Sunday, November 1, 2015, 3:09pm
Tuesday, October 27, 2015, 6:58pm
Brown was let go by the Bills following Week 1 and had gone unclaimed until this week. Jackson has underperformed as a third-string back for the Seahawks (54 yards in seven games), while Thomas Rawls (65 carries, 366 yards) has taken meaningful carries away from the oft-injured Marshawn Lynch.
The story said Brown's signing could spell the end of the line for Jackson in the Emerald City, who was involved in a single-car crash last week outside the Seahawks' facility, but it is more likely an indication that Pete Carroll is stocking up on insurance for Beast Mode. Brown's downfall is his history of fumbling problems with the Bills and Eagles.
That they went with an in-house option, Spencer Ware, to replace the injured Jamaal Charles on their roster, would seem to speak well for Ware and their other backs, Charcandrick West and Knile Davis. Ware, who played for the Chiefs in training camp and the preseason, had been on their practice squad.
Most outlets say it's West who passed Davis on the depth chart as the team's RB2. Andy Reid went as far as saying West has a similar skill set to Charles while Davis is a one-cut runner. Davis has had success filling in for Charles in the past, but right now it seems like West is the back to own. However don't be surprised if Davis gets some work as well.
Tuesday, September 15, 2015, 5:15pm
Brown was listed as the No. 4 running back on the depth chart and was inactive on Sunday in the season opener. His release has made room for Marcell Dareus, who was activated after serving his one-game suspension.
The Bills traded a fourth-round pick in 2014 to acquire Brown from the Philadelphia Eagles, but he never panned out in Buffalo. He had trouble holding onto the ball and was not a reliable back for Rex Ryan and the Bills.
Q: How much was Karlos Williams ascending in training camp before his unspecified medical procedure?
Lynn: "Karlos was really ascending and he had kind of reached that No. 2 spot, in my opinion, at one point in training camp. And I just ... it was a good competition, because [Anthony Dixon] was out [with a calf injury], so it was basically between Karlos and Bryce Brown. And I thought Karlos kind of took control of that second spot for a little while there. But I've been very pleased with his growth and his development. The guy only played running back [at Florida State] for a year-and-a-half, and he came in here and he really listened and took the coaching. He's like a sponge. And I guess what I like about him is that he didn't have any bad habits to break, so he just does what you tell him to do. And you kind of like that in a player, you know?
Q: So ideally do you see Karlos sliding back into that No. 2 role, or Boobie continuing to push for it?
Lynn: "Absolutely. Boobie unfortunately didn't have a training camp. And so he didn't get to compete with those guys. I have a pretty good idea of what Boobie can do and what he can bring to the table, but it was unfortunate what happened to Karlos with the injury -- not necessarily the injury, but the medical condition -- so yeah, I'm gonna throw him right back in there where he left off."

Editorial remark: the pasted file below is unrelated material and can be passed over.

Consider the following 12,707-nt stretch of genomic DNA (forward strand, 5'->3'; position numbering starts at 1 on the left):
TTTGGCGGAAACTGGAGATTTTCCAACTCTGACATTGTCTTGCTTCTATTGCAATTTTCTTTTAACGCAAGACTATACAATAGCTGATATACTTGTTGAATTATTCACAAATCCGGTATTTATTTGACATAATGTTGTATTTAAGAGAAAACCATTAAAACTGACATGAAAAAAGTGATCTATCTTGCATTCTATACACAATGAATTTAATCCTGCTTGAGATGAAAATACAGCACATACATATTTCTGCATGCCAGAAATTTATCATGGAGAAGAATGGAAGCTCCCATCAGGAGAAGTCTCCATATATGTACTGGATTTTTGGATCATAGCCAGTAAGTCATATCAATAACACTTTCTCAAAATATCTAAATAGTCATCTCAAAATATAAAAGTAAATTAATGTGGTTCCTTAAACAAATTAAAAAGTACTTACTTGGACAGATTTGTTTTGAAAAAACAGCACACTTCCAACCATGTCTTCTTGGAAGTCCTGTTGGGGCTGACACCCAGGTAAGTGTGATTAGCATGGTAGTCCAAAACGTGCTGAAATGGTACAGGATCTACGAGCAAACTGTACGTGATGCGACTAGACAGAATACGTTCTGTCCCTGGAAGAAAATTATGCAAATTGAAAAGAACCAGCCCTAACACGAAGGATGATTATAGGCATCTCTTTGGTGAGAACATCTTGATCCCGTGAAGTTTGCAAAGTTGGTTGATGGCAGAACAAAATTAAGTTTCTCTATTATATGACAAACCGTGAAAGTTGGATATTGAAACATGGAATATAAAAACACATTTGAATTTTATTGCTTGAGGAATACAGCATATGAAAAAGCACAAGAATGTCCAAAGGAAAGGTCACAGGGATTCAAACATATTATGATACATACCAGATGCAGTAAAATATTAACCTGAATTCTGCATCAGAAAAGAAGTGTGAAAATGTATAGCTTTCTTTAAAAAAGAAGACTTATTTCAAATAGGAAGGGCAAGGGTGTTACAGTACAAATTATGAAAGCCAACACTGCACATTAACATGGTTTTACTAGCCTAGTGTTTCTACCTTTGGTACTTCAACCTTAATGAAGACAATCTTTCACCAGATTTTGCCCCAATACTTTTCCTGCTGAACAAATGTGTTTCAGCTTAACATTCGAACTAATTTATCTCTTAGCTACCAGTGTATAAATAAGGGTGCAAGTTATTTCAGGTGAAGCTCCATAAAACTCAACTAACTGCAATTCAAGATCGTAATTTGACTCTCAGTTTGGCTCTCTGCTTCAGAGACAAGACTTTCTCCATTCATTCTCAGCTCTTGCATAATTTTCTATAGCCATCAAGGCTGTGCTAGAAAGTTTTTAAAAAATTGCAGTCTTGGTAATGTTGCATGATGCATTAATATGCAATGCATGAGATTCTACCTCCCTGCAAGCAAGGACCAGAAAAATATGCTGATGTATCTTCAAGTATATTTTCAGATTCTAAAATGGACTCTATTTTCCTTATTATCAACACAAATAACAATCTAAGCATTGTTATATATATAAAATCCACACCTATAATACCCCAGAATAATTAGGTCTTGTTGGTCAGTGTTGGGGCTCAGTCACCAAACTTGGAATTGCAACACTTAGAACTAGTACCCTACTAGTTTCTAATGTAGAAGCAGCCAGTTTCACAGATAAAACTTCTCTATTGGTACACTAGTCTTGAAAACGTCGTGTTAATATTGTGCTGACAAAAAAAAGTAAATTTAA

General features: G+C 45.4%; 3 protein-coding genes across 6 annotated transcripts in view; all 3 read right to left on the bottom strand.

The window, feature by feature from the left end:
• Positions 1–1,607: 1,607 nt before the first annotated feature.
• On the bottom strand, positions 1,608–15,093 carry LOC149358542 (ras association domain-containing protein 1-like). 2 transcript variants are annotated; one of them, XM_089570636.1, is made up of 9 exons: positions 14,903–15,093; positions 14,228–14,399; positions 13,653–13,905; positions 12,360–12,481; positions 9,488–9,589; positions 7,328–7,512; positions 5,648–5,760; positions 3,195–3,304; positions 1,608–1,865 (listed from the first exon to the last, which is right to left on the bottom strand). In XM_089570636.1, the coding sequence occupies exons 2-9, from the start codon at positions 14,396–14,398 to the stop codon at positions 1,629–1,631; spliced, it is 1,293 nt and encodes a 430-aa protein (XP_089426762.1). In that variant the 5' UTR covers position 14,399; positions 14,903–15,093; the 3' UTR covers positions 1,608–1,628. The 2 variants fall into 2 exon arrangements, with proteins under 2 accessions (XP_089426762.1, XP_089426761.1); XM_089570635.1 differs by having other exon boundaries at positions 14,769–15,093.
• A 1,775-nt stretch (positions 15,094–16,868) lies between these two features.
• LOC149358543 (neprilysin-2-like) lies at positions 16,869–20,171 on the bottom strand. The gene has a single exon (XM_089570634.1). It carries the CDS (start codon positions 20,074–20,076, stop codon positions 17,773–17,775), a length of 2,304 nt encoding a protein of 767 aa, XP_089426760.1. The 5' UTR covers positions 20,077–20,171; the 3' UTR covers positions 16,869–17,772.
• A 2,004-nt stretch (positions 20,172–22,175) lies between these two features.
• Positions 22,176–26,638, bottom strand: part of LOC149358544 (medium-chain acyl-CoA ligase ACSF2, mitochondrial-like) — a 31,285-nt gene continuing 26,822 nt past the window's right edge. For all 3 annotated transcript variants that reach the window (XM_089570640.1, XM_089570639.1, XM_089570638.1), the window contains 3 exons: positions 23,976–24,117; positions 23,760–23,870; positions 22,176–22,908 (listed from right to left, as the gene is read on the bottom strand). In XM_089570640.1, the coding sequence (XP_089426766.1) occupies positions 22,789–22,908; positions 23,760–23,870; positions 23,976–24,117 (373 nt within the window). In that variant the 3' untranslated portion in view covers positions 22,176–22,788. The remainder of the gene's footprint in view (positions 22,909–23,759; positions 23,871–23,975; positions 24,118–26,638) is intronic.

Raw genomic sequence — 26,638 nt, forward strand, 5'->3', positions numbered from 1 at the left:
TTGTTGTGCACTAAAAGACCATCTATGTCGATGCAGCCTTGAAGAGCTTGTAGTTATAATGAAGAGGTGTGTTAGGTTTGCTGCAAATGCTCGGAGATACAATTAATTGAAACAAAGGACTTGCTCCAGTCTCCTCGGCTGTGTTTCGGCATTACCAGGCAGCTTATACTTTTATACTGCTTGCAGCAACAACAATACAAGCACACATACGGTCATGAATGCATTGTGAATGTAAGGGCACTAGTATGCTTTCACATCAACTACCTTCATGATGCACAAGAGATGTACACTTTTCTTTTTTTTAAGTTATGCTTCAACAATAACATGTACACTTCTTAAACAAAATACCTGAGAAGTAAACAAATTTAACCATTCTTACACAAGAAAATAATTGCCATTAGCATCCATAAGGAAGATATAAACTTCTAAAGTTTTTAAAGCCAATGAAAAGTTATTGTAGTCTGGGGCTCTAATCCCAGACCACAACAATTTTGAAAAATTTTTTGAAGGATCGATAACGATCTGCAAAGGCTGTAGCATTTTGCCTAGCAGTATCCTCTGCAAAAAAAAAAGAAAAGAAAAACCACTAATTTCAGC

It seems like the Bills think Williams will keep ascending back to the RB2 role he had before his procedure. Dixon is playing catch up at this point and Brown had more fumbles in the offseason that kind of bumped him down the depth chart. With McCoy already in question for Week 1, Williams is just an injury away from possibly being thrust into a RB1 role.
Tuesday, September 8, 2015, 12:20pm
It’s a Tuesday practice and it won’t be anything like the more physical practice that teams usually run on Thursdays, but almost all of the injured running backs and wide receivers on Buffalo’s roster were participating.
LeSean McCoy, Karlos Williams, Boobie Dixon were all working through on the running back rotation during individual position drills. Bryce Brown had already returned in the team’s final preseason game.
Marquise Goodwin was the only injured receiver not participating.
Bills beat writer Mike Rodak on the Week 1 status of LeSean McCoy: "Well we certainly expect him to be ready to go, I hope," coach Rex Ryan said Monday. "If not then the next man has to step up. [Anthony Dixon] got a lot of reps out there today. Bryce Brown got a lot of reps today. So we will see. I am not going to put that all on one man. If he is not ready to go, he won’t be in there." If McCoy -- who did rehab work in practices Monday and Tuesday -- can't play in Week 1, then the Bills will most likely turn to Brown or Dixon as their primary ball carriers. In my view, the favorite for that job would be rookie Karlos Williams. The fifth-round pick might not be available for the opener -- he began rehab work Tuesday at practice after undergoing an undisclosed medical procedure last month -- but down the road could be the better option to replace McCoy than Brown or Dixon.
Two things to note here: 1) McCoy may not play in Week 1 and it looks like the primary replacements would be Dixon and Brown, and 2) Rodak believes that, when healthy, Williams is the best option to back up McCoy. Williams is dealing with an undisclosed injury.